Chinese automakers and battery giants, including BYD, CATL, and NIO, are teaming up to form an “all-star” lineup aimed at developing all solid-state EV batteries.
In a move that could revolutionize the EV market, China’s leading auto and battery manufacturers are forming an alliance to commercialize all solid-state batteries.
According to Nikkei Asia, the China All-Solid-State Battery Collaborative Innovation Platform, or CASIP, was formed last month.
The government-led alliance pools academia and industry leaders, like BYD and CATL, to build a solid-state EV battery supply chain.
China already dominates the global EV battery market, with BYD and CATL alone accounting for over 50% alone. Data from SNE Research (via Bloomberg) shows CATL’s sales in the US and Europe doubled last year.
BYD and CATL batteries are used in Tesla, BMW, Toyota, Mercedes-Benz, Kia, Ford, and other leading EV makers.
China looks to stay on top by boosting research and development of next-gen EV battery tech, including all-solid-state.
BYD, CATL team up to develop solid-state EV batteries
“We need to be prepared for the risk that all-solid-state battery technology could overturn” China’s upper hand in the EV battery market, Ouyang Minggao, a Tsinghua University professor, explained.
Minggao, who specializes in auto tech development, highlighted the importance of bringing industry leaders together. CASIP will focus on commercializing EVs with solid-state batteries and establishing a supply chain.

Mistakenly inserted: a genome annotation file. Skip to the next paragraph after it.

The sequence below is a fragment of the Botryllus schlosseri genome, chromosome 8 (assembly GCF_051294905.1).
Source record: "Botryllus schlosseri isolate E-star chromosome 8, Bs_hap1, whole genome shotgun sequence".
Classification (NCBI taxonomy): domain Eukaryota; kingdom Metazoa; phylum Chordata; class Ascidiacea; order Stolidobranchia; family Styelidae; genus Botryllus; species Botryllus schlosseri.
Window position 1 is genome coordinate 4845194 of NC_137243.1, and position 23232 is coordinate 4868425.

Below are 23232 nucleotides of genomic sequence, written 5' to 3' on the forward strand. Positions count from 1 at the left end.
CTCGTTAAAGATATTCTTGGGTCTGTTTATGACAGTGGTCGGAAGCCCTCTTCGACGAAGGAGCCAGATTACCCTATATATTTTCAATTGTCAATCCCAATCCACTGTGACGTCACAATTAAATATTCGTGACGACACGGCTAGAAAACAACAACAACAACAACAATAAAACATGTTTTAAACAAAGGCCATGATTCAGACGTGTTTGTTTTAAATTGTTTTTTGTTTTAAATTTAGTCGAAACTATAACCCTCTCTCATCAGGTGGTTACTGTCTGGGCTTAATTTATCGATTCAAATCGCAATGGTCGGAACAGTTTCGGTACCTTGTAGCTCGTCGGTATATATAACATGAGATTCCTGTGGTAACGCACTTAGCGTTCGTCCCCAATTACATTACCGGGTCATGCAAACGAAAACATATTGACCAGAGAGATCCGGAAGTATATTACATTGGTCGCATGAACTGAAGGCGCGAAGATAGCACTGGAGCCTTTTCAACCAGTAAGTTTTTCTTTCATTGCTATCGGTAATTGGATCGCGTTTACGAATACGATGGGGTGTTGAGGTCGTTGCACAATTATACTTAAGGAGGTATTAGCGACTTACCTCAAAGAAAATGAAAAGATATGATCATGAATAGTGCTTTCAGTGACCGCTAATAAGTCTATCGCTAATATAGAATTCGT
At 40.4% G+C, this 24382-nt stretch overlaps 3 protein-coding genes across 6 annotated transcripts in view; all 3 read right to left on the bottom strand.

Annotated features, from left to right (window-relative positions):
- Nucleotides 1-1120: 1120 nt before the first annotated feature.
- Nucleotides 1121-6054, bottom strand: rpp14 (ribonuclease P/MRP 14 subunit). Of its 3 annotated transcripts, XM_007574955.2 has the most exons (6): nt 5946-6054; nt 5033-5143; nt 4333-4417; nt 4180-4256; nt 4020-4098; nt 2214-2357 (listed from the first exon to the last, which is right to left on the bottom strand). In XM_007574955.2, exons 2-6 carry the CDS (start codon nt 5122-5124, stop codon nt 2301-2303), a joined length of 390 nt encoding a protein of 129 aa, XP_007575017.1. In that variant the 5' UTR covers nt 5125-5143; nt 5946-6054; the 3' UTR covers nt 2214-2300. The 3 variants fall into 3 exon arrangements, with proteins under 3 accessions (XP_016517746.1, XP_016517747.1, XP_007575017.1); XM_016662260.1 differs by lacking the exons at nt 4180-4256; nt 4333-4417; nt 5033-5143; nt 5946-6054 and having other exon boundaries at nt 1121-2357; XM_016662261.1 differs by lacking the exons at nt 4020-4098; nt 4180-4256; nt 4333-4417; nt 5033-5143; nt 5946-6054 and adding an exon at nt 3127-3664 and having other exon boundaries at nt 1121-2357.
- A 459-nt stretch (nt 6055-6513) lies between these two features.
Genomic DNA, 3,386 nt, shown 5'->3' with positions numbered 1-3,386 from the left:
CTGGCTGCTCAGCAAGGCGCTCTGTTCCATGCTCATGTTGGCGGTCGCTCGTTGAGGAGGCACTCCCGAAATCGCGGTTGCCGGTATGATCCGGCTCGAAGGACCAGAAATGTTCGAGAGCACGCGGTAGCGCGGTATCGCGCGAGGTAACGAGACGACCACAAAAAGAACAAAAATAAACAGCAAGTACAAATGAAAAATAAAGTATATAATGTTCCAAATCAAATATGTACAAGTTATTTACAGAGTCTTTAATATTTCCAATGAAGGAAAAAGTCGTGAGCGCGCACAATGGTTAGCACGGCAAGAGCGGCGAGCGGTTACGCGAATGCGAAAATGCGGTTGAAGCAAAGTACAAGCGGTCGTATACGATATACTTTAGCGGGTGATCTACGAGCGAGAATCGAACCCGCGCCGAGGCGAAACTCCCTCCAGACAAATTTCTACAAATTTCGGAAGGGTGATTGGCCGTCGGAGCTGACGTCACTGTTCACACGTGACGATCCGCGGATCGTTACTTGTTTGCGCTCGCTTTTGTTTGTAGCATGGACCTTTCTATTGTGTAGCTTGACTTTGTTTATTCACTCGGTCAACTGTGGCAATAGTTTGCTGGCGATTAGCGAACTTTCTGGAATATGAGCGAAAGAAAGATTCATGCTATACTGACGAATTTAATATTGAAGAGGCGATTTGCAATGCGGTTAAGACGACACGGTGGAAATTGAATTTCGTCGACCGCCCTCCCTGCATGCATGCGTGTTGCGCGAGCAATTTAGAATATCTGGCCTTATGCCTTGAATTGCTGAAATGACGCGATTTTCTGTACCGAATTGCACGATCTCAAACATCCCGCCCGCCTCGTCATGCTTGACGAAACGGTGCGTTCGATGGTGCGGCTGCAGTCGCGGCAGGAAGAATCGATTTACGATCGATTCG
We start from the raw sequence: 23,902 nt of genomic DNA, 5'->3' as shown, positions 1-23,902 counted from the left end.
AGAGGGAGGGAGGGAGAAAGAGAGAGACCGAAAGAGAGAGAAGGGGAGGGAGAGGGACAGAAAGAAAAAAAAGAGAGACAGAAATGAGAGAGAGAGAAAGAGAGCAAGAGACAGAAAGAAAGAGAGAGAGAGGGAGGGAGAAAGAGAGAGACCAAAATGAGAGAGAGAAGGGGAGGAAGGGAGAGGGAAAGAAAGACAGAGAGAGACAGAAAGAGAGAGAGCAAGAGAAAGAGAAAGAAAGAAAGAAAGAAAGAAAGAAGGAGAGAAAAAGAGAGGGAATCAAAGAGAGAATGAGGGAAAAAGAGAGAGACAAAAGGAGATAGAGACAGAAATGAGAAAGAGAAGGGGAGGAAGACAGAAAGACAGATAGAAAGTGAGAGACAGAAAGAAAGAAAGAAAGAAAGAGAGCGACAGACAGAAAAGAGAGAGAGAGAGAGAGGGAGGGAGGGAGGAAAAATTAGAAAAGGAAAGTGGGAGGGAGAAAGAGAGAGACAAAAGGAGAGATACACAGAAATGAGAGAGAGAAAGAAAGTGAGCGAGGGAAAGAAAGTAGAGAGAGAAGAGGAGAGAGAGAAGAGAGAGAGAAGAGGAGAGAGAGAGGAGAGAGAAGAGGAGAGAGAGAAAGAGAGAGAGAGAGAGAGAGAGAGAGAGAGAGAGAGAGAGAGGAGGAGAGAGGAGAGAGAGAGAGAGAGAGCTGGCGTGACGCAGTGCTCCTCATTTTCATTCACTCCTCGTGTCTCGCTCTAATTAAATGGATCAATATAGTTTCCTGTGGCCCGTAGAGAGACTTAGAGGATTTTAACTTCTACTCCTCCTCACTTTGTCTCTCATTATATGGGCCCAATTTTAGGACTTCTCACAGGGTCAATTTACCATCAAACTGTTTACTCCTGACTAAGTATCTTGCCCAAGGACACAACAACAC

The goal is to develop next-gen EV batteries that will compete globally. The alliance includes top battery makers, including CATL, BYD’s subsidiary FinDreams, CALB, EVE Energy, and Gotion High-tech. Automakers, like NIO and BYD, will also join in.
An alliance with BYD and CATL is interesting, given they compete in the LFP battery market. The report notes that CATL also sued CALB and SVOLT Energy Tech for patent infringement.
Government members will include the Ministry of Industry and Information Technology, the Ministry of Science and Technology, the Ministry of Science and Technology, and the National Energy Administration, among others.
Chen Qingtai, head of China EV100, argued that solid-state EV batteries can shift the industry’s power balance. Working together will ensure China becomes an “automotive powerhouse.”
Although many others, including Toyota, have promised to bring solid-state EV battery tech to market for years, there’s still little show.
Toyota has over 1,300 patents for all-solid-state batteries, while Chinese companies have fewer than 100. The alliance aims to ensure China remains ahead of the game.